So typing that would print out something like userIlikeMTASA to the chatbox for everyone. Obviously the first argument to the function and command will be the name of the person we want to send the private (not public!) message to. So we need to check if the player exists or not.

Hitting your target

We won't check if a player exists, that's too troublesome. Instead we'll resort to a simple function that we know will return nil (nothing). When functions return something, it's like when you ask someone a question and they reply back with a definite answer when they think and answer your question or reply to your order. "That is false, sir", "That is true, sir!" and "Mission failed, sir!". We'll be using getPlayerFromName. This function takes one argument, the name of the player we want and it returns to kinds of values: nil (nothing) and a Player element. It will return nil if it couldn't find a player with that exact name (ignoring capital letters) or it will return a player element if it could find a match. So let's add that to our code:

function pmHandler(player, cmd, target, word1, word2, word3)
    local recipient = getPlayerFromName(target) -- recipient is another word for "receiver"

Slow down! Here we set a variable to what "getPlayerFromName" returned. It's like assigning a door a name, the door can contain a player or it can contain nothing - but you can always remember what door it is by the name it is assigned to (the name which is written on the door). This means that recipient will be the value of whatever getPlayerFromName returns.

We have to check if it returns nil or a player element, since nil is virtually nothing and all it should return is a player element, so we can send him the message. Time to carry on my code.

function pmHandler(player, cmd, target, word1, word2, word3)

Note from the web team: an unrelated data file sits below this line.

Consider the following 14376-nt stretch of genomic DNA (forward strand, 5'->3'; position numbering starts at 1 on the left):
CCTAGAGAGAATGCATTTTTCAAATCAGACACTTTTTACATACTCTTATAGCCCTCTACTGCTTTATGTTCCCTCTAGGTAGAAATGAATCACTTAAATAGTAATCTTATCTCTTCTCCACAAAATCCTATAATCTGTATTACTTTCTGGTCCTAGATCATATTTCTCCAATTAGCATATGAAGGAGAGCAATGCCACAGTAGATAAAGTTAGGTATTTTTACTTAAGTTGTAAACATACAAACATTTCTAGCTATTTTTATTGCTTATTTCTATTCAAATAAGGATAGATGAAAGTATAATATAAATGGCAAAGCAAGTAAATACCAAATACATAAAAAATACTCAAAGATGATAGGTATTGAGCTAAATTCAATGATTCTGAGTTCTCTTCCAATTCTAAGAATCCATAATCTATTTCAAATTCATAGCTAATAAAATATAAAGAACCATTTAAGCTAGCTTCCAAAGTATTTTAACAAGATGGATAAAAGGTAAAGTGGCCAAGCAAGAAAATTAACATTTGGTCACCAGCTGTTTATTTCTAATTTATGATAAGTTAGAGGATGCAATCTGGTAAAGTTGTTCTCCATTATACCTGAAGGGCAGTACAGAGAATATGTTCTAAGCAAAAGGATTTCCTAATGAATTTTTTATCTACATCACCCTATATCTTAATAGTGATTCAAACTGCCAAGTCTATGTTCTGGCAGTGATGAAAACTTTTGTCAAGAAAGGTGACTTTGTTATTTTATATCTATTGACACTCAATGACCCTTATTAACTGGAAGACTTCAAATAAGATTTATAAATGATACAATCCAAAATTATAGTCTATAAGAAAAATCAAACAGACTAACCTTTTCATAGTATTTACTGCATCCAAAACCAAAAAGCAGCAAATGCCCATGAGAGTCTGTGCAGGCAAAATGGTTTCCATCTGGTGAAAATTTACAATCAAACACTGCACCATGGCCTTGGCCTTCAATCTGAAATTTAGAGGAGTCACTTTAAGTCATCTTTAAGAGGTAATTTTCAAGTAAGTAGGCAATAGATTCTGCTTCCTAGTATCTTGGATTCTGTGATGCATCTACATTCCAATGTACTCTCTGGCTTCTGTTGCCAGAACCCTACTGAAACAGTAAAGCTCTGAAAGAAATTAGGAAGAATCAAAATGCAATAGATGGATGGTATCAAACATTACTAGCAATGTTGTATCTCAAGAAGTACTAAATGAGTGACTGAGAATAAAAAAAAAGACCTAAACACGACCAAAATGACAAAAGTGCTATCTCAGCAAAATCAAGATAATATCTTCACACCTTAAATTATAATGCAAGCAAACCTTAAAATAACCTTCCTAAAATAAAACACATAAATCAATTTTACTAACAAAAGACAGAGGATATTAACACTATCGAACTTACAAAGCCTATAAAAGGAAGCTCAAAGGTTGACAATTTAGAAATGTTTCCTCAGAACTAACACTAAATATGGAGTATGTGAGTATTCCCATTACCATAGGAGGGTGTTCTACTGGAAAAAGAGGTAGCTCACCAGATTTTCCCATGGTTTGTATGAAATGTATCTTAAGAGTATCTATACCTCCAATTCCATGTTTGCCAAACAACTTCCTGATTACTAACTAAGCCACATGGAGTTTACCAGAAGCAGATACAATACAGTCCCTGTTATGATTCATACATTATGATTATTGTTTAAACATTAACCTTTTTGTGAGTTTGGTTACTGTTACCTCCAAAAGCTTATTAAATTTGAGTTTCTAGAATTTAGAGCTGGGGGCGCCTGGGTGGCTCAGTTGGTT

local recipient = getPlayerFromName(target) -- recipient is another word for "receiver"
    if recipient then -- if recipient exists then...
        local recipientName = getPlayerName(recipient)

Here we are getting the name of the recipient... but you might be thinking "but if the player already knows it why are we double checking?". The reason we are getting the name of the player again is because getPlayerFromName is case insensitive, meaning it ignores the difference between "The_GTA" and "the_gta". We'll be telling the PM creator, the user, who he PM'ed later so we want the name to show up correctly and not with capital letters missing or in the wrong place. We need to tell the player that the player doesn't exist if it doesn't, just so he knows that /pm works and that it failed. Read on.

function pmHandler(player, cmd, target, word1, word2, word3)
    local recipient = getPlayerFromName(target) -- recipient is another word for "receiver"
    if recipient then -- if recipient exists then...
        local recipientName = getPlayerName(recipient)
    else -- but what if recipient doesn't exist? then...
        -- This tells "recipient" that he's made a mistake, in red.
        outputChatBox("Sorry, we don't know a person called " .. target, player, 255, 0, 0)
    end -- there's no more possibilities, so close off this scope of questioning.
end

If you want to try and test it out on yourself, save this (it should be in server.lua and you should've been editing in that file anyway) and (re)start the resource. Typing the name of someone who isn't on the server should make that error appear, but typing your name (or someone who is on the server) should appear to do nothing... for now.

Tattle tale

Now we've sorted out error handling - making sure there is a person to PM to and telling the user he's made a mistake - we can start on the part that tells both users that he/she's sent/received a PM. We will use similar code to the error handling output code, we'll be using hex here too. I won't explain much about hex because it's fairly simple, but Google is your friend for all of eternity (or until the NSA decides to take over the world).

function pmHandler(player, cmd, target, word1, word2, word3)
    local recipient = getPlayerFromName(target)
    if recipient then
        local recipientName = getPlayerName(recipient)
        local playerName = getPlayerName(player) -- also get the name of the player, to tell the recipient who sent him the pm

        -- Tell the author he's sent a message